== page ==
I run for dear life to you, my Safe Place.

2 So I said to the Lord God,
‘You are my Maker, my Mediator, and my Master.
Any good thing you find in me has come from you’

3 And he said to me, ‘My holy ones are wonderful,
my majestic ones, my glorious ones,
fulfilling all my desires’

4 Yet, there are those who yield to their weakness,
and they will have troubles and sorrows unending.
I never gather with such ones,
nor give them honour in any way.

5 Lord, I have chosen you alone as my inheritance,
You are my prize, my pleasure, and my portion.
I leave my destiny and its timing in your hands’

6 Your pleasant path leads me to pleasant places,
I’m overwhelmed by the privileges
that come with following you,
for you have given me the best!

7 The way you counsel and correct me makes me praise you more,
for your whispers in the night give me wisdom,
showing me what to do next.

8 Because you are close to me and always available,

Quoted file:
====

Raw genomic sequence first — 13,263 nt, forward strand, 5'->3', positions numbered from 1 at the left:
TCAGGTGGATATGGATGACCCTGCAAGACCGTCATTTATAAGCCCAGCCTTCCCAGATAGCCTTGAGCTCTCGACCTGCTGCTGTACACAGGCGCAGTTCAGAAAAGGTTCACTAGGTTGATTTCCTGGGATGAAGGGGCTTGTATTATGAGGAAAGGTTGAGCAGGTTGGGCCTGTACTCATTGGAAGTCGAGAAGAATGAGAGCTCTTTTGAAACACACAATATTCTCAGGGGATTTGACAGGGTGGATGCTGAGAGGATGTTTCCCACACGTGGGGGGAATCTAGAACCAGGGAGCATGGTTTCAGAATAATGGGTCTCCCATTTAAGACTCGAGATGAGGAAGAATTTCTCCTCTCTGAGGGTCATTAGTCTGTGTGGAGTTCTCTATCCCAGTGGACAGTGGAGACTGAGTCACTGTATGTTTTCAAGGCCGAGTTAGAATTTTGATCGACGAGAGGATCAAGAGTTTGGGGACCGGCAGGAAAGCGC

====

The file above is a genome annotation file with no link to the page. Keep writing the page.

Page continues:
my confidence will never be shaken,
for I experience your wrap around presence every moment.

9 My heart and soul explode with joy – full of glory!
Even my body will rest confident and secure.

10 For you will not abandon me to the realm of death
nor will you allow your Holy One to experience corruption.

11 For you bring me a continual revelation of resurrection life,
the path to the bliss that bring me face-to-face with you.

and Acts 2:14a, 22-32 and John 20:19-31  

May I speak and may you hear through the Grace of our Lord; Father, Son and Holy Spirit